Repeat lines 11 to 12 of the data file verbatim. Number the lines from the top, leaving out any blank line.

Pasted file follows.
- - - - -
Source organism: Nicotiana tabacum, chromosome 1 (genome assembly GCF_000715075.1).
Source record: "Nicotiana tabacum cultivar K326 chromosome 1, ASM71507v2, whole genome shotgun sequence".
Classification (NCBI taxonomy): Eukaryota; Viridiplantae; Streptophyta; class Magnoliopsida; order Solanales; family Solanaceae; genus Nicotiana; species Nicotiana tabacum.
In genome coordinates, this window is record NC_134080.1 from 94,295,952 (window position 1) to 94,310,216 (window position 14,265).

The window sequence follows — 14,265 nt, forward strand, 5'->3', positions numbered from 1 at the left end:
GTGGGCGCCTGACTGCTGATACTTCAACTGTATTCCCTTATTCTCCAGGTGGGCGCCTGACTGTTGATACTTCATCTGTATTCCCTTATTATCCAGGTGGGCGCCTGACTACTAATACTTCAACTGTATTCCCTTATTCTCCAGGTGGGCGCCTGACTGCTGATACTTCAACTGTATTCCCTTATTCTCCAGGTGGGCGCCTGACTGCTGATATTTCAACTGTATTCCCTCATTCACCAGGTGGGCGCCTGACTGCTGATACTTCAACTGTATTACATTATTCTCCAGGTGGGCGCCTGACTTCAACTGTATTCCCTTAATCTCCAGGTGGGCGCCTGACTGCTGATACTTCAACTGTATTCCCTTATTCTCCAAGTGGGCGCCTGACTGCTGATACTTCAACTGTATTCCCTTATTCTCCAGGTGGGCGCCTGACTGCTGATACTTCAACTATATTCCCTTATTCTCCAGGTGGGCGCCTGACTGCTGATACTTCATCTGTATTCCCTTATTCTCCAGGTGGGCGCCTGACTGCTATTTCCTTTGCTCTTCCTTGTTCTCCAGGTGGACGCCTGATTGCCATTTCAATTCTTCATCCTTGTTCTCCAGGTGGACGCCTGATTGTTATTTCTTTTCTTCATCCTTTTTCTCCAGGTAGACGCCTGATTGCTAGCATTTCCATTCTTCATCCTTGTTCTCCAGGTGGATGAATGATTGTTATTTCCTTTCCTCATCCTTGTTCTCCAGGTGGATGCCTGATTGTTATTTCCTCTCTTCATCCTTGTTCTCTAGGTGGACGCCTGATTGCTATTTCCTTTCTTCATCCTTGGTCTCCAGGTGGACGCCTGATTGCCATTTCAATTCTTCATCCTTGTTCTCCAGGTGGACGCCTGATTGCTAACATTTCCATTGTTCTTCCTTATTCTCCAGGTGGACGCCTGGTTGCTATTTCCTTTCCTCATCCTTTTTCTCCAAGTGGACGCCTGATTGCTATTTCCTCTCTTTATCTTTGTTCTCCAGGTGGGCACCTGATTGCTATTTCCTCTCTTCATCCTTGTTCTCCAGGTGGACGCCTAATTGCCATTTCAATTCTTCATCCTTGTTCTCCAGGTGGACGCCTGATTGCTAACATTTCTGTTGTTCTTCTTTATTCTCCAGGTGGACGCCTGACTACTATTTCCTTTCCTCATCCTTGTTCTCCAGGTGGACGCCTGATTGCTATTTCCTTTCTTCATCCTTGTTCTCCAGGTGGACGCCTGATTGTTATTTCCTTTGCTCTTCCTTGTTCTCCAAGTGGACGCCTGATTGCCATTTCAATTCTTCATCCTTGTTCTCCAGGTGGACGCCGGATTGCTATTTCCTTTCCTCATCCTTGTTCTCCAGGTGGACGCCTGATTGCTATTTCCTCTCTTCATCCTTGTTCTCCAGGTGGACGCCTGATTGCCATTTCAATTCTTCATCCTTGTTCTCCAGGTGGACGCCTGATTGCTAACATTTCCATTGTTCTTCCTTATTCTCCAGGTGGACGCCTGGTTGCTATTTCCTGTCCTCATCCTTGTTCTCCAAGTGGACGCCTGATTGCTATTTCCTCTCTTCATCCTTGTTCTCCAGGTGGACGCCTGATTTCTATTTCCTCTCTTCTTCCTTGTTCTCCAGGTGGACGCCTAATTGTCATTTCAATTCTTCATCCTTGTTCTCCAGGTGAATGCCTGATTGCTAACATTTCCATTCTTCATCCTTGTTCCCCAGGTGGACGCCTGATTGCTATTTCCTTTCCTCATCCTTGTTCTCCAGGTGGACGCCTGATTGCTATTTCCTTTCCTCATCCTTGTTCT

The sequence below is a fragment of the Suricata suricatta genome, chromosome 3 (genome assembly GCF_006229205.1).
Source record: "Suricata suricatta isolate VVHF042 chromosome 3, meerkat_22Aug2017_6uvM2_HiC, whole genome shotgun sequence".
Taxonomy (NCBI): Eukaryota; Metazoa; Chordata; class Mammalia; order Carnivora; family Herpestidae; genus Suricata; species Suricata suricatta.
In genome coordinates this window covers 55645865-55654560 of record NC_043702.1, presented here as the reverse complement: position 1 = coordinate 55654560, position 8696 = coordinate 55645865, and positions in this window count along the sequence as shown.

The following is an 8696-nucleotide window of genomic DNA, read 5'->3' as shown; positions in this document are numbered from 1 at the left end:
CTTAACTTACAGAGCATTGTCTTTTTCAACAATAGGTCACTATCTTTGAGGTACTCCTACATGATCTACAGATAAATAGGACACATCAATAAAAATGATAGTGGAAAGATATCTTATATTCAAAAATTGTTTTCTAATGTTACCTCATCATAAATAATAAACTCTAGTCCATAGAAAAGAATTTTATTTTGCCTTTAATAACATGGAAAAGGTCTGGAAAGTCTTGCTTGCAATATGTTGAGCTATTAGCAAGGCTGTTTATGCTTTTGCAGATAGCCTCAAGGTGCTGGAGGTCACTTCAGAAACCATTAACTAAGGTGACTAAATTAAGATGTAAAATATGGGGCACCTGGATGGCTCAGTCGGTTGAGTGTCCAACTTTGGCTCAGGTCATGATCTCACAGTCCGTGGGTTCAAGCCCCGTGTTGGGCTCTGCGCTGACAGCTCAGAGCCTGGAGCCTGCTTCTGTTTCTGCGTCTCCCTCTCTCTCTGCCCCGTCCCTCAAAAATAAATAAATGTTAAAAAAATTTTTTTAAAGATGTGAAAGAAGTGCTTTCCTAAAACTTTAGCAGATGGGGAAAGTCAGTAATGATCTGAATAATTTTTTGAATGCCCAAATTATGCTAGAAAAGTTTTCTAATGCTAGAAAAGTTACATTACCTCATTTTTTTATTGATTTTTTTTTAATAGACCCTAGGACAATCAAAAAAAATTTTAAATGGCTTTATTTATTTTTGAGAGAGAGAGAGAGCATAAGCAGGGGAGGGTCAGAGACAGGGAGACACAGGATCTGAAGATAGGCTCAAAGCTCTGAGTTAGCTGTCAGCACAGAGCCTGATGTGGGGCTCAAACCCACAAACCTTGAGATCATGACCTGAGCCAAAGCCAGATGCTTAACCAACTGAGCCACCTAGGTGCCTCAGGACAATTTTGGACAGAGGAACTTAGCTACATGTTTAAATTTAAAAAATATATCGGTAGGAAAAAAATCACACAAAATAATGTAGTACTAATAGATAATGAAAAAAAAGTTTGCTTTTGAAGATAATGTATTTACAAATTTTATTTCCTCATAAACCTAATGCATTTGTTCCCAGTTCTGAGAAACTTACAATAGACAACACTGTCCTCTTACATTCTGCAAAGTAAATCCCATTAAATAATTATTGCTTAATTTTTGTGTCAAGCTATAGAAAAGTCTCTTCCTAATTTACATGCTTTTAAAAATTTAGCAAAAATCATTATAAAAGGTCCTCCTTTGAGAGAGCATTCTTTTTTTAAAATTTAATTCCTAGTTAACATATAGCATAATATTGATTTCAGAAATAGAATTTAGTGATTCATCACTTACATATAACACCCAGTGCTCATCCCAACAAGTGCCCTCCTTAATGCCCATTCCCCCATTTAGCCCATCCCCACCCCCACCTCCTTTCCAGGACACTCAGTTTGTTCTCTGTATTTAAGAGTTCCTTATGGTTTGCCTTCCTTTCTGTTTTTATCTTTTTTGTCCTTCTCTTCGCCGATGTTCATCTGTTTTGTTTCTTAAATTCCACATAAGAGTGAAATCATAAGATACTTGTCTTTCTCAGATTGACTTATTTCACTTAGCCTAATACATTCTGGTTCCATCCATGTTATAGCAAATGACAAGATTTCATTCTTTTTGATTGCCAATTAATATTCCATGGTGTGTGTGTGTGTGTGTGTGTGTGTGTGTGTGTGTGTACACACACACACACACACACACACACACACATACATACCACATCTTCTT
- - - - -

The following is an 8696-nucleotide window of genomic DNA, read 5'->3' as shown; positions in this document are numbered from 1 at the left end:
CTTAACTTACAGAGCATTGTCTTTTTCAACAATAGGTCACTATCTTTGAGGTACTCCTACATGATCTACAGATAAATAGGACACATCAATAAAAATGATAGTGGAAAGATATCTTATATTCAAAAATTGTTTTCTAATGTTACCTCATCATAAATAATAAACTCTAGTCCATAGAAAAGAATTTTATTTTGCCTTTAATAACATGGAAAAGGTCTGGAAAGTCTTGCTTGCAATATGTTGAGCTATTAGCAAGGCTGTTTATGCTTTTGCAGATAGCCTCAAGGTGCTGGAGGTCACTTCAGAAACCATTAACTAAGGTGACTAAATTAAGATGTAAAATATGGGGCACCTGGATGGCTCAGTCGGTTGAGTGTCCAACTTTGGCTCAGGTCATGATCTCACAGTCCGTGGGTTCAAGCCCCGTGTTGGGCTCTGCGCTGACAGCTCAGAGCCTGGAGCCTGCTTCTGTTTCTGCGTCTCCCTCTCTCTCTGCCCCGTCCCTCAAAAATAAATAAATGTTAAAAAAATTTTTTTAAAGATGTGAAAGAAGTGCTTTCCTAAAACTTTAGCAGATGGGGAAAGTCAGTAATGATCTGAATAATTTTTTGAATGCCCAAATTATGCTAGAAAAGTTTTCTAATGCTAGAAAAGTTACATTACCTCATTTTTTTATTGATTTTTTTTTAATAGACCCTAGGACAATCAAAAAAAATTTTAAATGGCTTTATTTATTTTTGAGAGAGAGAGAGAGCATAAGCAGGGGAGGGTCAGAGACAGGGAGACACAGGATCTGAAGATAGGCTCAAAGCTCTGAGTTAGCTGTCAGCACAGAGCCTGATGTGGGGCTCAAACCCACAAACCTTGAGATCATGACCTGAGCCAAAGCCAGATGCTTAACCAACTGAGCCACCTAGGTGCCTCAGGACAATTTTGGACAGAGGAACTTAGCTACATGTTTAAATTTAAAAAATATATCGGTAGGAAAAAAATCACACAAAATAATGTAGTACTAATAGATAATGAAAAAAAAGTTTGCTTTTGAAGATAATGTATTTACAAATTTTATTTCCTCATAAACCTAATGCATTTGTTCCCAGTTCTGAGAAACTTACAATAGACAACACTGTCCTCTTACATTCTGCAAAGTAAATCCCATTAAATAATTATTGCTTAATTTTTGTGTCAAGCTATAGAAAAGTCTCTTCCTAATTTACATGCTTTTAAAAATTTAGCAAAAATCATTATAAAAGGTCCTCCTTTGAGAGAGCATTCTTTTTTTAAAATTTAATTCCTAGTTAACATATAGCATAATATTGATTTCAGAAATAGAATTTAGTGATTCATCACTTACATATAACACCCAGTGCTCATCCCAACAAGTGCCCTCCTTAATGCCCATTCCCCCATTTAGCCCATCCCCACCCCCACCTCCTTTCCAGGACACTCAGTTTGTTCTCTGTATTTAAGAGTTCCTTATGGTTTGCCTTCCTTTCTGTTTTTATCTTTTTTGTCCTTCTCTTCGCCGATGTTCATCTGTTTTGTTTCTTAAATTCCACATAAGAGTGAAATCATAAGATACTTGTCTTTCTCAGATTGACTTATTTCACTTAGCCTAATACATTCTGGTTCCATCCATGTTATAGCAAATGACAAGATTTCATTCTTTTTGATTGCCAATTAATATTCCATGGTGTGTGTGTGTGTGTGTGTGTGTGTGTGTGTGTGTGTACACACACACACACACACACACACACACACATACATACCACATCTTCTT